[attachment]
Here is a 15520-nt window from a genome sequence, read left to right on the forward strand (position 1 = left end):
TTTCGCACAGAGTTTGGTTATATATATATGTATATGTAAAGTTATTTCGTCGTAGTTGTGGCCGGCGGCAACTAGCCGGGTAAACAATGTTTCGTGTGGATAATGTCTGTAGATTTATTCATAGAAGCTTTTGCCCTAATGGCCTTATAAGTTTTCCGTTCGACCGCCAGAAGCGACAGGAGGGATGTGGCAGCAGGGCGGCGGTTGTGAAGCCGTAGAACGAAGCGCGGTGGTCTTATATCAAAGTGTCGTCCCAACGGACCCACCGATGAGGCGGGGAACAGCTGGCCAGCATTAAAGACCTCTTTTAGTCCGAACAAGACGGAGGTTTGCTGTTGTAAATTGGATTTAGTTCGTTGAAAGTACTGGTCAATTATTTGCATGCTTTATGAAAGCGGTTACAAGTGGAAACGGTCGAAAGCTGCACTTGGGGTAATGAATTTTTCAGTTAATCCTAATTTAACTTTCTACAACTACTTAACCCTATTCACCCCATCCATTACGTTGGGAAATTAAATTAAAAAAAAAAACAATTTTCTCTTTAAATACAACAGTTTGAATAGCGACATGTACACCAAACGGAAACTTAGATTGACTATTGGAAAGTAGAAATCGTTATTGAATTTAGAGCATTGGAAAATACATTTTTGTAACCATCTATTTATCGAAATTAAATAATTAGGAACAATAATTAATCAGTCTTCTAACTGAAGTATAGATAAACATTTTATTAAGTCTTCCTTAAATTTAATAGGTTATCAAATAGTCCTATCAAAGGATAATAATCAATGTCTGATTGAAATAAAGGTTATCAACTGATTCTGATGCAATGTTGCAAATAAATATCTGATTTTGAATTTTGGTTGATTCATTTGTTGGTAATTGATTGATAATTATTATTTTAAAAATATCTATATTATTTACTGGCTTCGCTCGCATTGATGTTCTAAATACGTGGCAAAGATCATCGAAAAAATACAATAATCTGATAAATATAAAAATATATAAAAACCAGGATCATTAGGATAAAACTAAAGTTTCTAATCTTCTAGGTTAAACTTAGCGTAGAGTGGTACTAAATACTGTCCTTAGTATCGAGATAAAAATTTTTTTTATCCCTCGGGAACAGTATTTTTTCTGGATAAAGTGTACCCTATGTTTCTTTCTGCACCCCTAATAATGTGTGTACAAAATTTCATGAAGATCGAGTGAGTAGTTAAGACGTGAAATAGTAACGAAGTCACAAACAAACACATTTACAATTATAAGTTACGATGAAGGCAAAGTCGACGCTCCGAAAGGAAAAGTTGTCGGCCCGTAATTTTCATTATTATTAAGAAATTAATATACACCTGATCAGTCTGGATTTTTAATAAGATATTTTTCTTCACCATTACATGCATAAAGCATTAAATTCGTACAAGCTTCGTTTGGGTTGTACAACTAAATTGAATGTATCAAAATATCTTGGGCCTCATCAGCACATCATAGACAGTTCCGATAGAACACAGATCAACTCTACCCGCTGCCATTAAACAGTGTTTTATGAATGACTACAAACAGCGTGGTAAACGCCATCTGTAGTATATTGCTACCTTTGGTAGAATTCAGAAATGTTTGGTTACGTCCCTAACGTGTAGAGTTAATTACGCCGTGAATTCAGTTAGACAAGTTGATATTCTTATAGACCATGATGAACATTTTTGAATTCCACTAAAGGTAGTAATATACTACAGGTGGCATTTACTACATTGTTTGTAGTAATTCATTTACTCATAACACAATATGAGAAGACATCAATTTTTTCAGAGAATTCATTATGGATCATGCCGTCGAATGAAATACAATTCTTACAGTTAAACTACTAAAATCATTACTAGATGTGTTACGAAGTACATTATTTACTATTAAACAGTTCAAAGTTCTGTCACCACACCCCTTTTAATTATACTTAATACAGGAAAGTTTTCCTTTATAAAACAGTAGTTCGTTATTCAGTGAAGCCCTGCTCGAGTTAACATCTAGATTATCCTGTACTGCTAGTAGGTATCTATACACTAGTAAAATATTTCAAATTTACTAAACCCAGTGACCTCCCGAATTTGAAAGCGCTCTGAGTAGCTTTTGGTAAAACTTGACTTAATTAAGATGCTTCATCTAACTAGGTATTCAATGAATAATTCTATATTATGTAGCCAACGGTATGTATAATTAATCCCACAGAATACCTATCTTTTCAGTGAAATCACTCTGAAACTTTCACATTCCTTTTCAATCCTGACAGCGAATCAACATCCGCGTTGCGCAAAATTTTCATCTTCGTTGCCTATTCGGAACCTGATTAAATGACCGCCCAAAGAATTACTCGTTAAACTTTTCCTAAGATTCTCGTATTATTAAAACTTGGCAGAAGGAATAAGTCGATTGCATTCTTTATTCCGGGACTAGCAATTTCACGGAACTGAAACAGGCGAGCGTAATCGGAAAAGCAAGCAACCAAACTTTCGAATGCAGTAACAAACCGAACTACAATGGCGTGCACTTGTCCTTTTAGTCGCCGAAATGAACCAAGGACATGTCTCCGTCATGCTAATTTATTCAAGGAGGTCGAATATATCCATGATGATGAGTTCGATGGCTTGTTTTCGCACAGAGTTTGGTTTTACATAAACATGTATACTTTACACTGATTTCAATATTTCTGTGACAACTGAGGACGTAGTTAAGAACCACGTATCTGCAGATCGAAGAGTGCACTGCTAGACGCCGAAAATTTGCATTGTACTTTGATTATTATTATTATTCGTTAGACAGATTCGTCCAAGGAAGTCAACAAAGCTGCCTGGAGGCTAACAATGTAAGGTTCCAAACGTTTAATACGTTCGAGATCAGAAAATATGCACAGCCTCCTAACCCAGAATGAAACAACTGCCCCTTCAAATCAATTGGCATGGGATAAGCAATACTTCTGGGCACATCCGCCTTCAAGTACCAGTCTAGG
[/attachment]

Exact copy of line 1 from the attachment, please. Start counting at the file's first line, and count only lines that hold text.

Here is a 15520-nt window from a genome sequence, read left to right on the forward strand (position 1 = left end):